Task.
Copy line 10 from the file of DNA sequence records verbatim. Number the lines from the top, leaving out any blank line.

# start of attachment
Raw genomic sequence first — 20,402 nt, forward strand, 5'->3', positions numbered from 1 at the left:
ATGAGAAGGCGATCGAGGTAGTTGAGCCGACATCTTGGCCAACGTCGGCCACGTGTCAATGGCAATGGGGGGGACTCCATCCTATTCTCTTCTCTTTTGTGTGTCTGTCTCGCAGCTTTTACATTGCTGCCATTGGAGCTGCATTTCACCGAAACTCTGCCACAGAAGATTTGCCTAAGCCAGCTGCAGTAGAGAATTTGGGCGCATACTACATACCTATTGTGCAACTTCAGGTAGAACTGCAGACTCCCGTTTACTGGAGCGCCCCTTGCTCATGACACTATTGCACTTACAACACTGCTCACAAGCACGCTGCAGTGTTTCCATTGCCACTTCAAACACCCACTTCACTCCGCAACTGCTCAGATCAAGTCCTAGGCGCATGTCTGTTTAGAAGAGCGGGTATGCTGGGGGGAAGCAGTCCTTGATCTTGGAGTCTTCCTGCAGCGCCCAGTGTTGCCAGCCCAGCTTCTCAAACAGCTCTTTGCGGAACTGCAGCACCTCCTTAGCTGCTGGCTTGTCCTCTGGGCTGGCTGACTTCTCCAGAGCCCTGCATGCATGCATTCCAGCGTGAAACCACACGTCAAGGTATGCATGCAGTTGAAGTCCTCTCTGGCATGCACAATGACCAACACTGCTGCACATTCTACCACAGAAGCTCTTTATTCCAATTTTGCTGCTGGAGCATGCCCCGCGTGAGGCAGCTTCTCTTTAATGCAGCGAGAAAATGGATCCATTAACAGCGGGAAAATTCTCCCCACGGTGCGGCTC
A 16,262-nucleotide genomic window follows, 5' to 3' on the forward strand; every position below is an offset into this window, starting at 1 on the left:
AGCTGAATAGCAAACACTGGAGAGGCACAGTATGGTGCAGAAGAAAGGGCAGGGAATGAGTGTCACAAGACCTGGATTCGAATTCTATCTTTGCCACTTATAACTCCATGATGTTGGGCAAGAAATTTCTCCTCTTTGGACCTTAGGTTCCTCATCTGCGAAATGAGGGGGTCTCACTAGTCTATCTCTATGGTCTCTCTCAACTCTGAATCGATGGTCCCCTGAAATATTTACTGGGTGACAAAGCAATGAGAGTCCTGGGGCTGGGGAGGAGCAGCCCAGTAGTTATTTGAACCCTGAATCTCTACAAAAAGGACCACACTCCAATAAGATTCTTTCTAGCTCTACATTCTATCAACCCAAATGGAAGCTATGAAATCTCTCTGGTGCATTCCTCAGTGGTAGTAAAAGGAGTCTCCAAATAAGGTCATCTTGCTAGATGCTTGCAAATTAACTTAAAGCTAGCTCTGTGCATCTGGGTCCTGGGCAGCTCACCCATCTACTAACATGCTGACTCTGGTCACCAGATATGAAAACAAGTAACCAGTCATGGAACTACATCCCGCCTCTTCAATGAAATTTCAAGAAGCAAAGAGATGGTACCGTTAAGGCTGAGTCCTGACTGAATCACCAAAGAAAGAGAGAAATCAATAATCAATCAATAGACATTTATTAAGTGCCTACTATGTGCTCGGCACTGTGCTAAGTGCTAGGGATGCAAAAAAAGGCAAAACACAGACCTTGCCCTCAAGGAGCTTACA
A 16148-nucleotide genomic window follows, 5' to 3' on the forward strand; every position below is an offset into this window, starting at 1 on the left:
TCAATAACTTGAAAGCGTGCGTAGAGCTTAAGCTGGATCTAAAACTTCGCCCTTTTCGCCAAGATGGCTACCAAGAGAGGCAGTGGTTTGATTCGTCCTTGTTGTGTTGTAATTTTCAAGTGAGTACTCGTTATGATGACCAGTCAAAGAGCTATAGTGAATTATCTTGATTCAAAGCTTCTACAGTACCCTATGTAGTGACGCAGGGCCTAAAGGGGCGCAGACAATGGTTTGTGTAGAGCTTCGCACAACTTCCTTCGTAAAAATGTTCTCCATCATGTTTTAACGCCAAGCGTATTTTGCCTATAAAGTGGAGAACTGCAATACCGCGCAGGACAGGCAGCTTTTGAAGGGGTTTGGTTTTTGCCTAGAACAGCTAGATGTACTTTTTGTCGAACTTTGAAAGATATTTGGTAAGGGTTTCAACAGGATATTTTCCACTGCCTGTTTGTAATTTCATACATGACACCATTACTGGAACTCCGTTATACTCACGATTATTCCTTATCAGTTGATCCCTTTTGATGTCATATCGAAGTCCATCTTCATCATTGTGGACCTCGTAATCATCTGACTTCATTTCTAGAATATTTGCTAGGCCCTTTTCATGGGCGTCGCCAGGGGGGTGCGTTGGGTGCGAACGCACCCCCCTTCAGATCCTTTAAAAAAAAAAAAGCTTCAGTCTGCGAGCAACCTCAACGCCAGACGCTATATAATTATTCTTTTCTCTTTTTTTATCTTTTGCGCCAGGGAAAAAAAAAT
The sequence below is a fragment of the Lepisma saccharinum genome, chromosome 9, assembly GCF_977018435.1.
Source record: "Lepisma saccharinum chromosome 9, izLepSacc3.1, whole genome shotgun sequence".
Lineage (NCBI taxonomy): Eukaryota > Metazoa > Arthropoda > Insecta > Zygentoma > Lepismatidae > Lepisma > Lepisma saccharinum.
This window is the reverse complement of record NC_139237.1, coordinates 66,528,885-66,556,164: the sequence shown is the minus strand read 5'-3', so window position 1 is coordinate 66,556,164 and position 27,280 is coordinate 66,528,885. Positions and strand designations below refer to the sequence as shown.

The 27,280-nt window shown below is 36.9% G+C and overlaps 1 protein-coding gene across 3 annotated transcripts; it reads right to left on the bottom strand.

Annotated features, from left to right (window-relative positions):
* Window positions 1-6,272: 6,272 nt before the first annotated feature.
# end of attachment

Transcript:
This window is the reverse complement of record NC_139237.1, coordinates 66,528,885-66,556,164: the sequence shown is the minus strand read 5'-3', so window position 1 is coordinate 66,556,164 and position 27,280 is coordinate 66,528,885. Positions and strand designations below refer to the sequence as shown.